Koh | cand.uscourts.gov
SAN JOSE, Calif. (Legal Newsline) – Attorneys can expect a $30 million payday once the dust finally settles in Yahoo's $117.5 million settlement of a data breach class action, approved by a federal judge in California last summer.
"The parties negotiated the amount of these fees, costs, and expenses with the assistance of the mediators and only after they had reached an agreement on the terms of the settlement on behalf of the settlement class," the then-proposed settlement filed last spring said.
The settlement was approved by a federal judge last summer.
Lead counsel and co-lead counsel in the case are John Yanchunis of Morgan & Morgan in Tampa, Florida, and Daniel Robinson of Robinson Calcagnie, Inc. in Newport Beach, California.
Ann Marie Mortimer of Hunton Andrews Kurth in Los Angeles represented Yahoo in the litigation.
Yahoo's road to a settlement since its disclosure in 2016 that its network had been compromised in late 2014 by "a state-sponsored actor" who stole "at least 500 million user accounts" was not an easy one. A little more than a year ago, San Jose-based U.S. District Court Judge Lucy Koh rejected a previous settlement.
Koh's rejection was largely over Yahoo's lack of transparency and the release of claims for data intrusions prior to 2014, but the federal judge also called the settlement to task over "disproportionate" attorneys' fees. The earlier settlement would have allowed up to $35 million in attorneys' fees, in addition to about $2.5 million in costs and expenses.
"Based on these numbers, attorneys' fees would be 40 percent of the settlement fund," Kohn wrote in her January 2019 order rejecting the earlier settlement. "Taking account of the additional funds the parties disclosed under seal in their supplemental filing, the court finds that the attorneys' fees request remains much greater than the 25 percent benchmark standard used in this circuit."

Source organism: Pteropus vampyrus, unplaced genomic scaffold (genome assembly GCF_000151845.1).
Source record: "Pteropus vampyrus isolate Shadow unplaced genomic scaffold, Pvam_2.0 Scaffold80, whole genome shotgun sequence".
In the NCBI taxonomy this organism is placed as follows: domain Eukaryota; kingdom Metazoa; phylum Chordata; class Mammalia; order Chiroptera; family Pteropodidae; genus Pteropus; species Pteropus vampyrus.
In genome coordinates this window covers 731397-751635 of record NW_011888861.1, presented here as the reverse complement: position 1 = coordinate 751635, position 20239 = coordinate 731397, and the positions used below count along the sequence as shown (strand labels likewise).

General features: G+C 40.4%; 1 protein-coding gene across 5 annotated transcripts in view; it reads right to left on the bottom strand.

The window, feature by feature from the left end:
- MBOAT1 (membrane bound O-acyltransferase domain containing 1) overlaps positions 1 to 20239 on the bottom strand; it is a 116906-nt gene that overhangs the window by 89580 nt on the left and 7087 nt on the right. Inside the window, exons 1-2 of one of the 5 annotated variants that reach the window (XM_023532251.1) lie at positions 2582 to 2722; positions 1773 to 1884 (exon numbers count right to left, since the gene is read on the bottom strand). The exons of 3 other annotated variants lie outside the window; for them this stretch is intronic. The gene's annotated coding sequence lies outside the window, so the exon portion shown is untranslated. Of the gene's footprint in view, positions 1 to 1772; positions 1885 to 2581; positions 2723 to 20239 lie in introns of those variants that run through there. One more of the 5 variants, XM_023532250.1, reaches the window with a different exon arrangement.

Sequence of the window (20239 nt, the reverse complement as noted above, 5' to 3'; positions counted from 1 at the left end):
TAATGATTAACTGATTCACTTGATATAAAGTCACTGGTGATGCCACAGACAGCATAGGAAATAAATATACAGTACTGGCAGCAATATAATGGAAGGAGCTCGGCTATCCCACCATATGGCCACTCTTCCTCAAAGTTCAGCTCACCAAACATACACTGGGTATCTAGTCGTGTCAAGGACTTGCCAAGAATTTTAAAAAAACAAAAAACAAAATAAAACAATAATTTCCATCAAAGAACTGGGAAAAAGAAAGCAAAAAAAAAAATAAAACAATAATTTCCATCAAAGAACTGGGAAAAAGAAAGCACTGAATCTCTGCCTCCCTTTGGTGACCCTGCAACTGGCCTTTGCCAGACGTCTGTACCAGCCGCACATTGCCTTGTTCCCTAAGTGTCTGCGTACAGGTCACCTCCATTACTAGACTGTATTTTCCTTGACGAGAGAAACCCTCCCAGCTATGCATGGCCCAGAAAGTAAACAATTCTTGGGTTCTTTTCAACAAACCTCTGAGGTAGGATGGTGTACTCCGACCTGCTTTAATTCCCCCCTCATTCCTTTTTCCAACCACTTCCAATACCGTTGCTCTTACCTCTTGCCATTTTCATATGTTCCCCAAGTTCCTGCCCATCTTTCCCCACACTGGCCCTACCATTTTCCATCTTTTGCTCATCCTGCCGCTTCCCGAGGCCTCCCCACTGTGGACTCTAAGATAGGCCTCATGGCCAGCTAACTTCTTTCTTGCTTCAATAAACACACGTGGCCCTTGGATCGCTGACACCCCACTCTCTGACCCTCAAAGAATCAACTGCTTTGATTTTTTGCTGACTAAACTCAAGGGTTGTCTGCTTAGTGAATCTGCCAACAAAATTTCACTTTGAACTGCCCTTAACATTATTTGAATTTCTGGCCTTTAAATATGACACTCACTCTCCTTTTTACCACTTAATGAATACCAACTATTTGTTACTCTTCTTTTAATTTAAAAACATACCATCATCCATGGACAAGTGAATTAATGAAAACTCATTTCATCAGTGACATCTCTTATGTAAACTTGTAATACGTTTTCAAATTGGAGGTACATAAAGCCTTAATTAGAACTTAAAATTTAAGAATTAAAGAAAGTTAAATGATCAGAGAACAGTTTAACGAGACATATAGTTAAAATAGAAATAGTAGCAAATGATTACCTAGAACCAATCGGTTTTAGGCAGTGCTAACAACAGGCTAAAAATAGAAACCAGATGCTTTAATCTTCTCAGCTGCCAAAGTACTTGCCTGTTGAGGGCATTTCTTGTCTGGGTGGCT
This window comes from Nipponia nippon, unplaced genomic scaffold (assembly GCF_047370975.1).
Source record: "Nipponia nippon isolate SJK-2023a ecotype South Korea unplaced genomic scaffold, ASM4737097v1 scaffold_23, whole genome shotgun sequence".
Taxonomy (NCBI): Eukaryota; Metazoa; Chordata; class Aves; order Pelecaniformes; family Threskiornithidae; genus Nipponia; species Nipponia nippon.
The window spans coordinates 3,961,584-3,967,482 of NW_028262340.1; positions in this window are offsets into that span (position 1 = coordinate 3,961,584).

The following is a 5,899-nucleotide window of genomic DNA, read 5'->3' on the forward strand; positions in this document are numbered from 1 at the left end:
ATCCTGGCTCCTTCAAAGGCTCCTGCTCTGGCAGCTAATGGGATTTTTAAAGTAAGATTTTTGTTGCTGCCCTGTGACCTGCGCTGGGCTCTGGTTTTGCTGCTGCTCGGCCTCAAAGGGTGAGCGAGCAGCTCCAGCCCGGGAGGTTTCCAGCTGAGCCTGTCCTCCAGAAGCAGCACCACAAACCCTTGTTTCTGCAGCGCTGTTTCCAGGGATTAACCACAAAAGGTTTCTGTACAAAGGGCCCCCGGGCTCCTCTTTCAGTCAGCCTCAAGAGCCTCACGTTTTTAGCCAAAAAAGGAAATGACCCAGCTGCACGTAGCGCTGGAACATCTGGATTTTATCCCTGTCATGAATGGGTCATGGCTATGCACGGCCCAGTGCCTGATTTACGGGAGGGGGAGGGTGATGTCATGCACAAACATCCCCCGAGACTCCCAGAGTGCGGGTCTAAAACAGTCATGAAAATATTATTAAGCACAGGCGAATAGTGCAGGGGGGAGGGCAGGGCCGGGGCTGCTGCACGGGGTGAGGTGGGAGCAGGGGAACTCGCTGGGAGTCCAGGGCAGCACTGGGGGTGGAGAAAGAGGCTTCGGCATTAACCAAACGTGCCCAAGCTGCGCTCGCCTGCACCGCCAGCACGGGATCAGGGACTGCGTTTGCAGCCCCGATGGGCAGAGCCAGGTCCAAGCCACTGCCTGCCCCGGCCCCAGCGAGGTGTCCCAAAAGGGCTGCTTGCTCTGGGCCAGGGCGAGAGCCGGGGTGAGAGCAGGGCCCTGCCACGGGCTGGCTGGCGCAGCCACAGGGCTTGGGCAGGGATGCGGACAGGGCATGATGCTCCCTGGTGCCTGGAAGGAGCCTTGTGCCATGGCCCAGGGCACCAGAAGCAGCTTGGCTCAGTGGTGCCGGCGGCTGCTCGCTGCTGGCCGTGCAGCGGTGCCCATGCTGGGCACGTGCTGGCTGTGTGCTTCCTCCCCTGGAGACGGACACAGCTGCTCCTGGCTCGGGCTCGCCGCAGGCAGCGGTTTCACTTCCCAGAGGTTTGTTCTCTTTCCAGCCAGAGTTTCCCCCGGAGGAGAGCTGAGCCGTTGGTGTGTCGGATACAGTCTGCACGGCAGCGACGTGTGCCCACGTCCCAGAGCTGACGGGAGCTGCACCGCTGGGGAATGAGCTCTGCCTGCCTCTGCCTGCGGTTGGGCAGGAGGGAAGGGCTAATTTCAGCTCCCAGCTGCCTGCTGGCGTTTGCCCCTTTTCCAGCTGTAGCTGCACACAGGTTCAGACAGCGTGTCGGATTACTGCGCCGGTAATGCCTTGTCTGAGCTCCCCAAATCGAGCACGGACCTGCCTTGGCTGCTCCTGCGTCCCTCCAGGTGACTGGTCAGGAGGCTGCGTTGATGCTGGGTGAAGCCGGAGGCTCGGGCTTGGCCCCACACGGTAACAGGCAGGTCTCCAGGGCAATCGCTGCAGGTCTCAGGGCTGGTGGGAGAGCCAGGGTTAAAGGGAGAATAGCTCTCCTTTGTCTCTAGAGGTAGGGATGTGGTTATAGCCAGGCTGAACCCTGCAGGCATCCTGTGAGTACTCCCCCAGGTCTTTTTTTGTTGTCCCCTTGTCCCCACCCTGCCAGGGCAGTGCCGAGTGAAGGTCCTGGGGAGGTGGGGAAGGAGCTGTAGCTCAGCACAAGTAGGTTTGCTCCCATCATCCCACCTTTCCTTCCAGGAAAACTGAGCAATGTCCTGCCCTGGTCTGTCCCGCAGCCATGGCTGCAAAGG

The following April, a settlement proposal was filed with Koh, who approved it in July, despite only about $5 million being shaved from the previous proposed settlement's attorneys' fees. There was no change between the settlements in the amount attorneys can expect to collect in fees and expenses.
Koh's order approving the settlement lists attorneys' fees but does not otherwise comment about them.
Meanwhile, actual victims of the data breach can expect to receive considerably less from the the total $117.5 million settlement. Some class members – anyone who had a Yahoo account between Jan. 1, 2012 and Dec. 31, 2016 and who lives in U.S. or Israel – could file claims for up to $25,000, if they can document out-of-pocket losses and/or lost time because of the data breach.
However, the settlement class potentially could include up to 194 million people and 896 million Yahoo accounts, which means that larger awards will be paid out only if the vast majority of class members don't ask for anything.
All members of the settlement class may sign up for at least two years of free credit monitoring services or a $100 cash payment, but the settlement website makes clear that neither is guaranteed.
Settlement class members have until July 20 to sign up for credit monitoring or alternative compensation, according to the settlement website.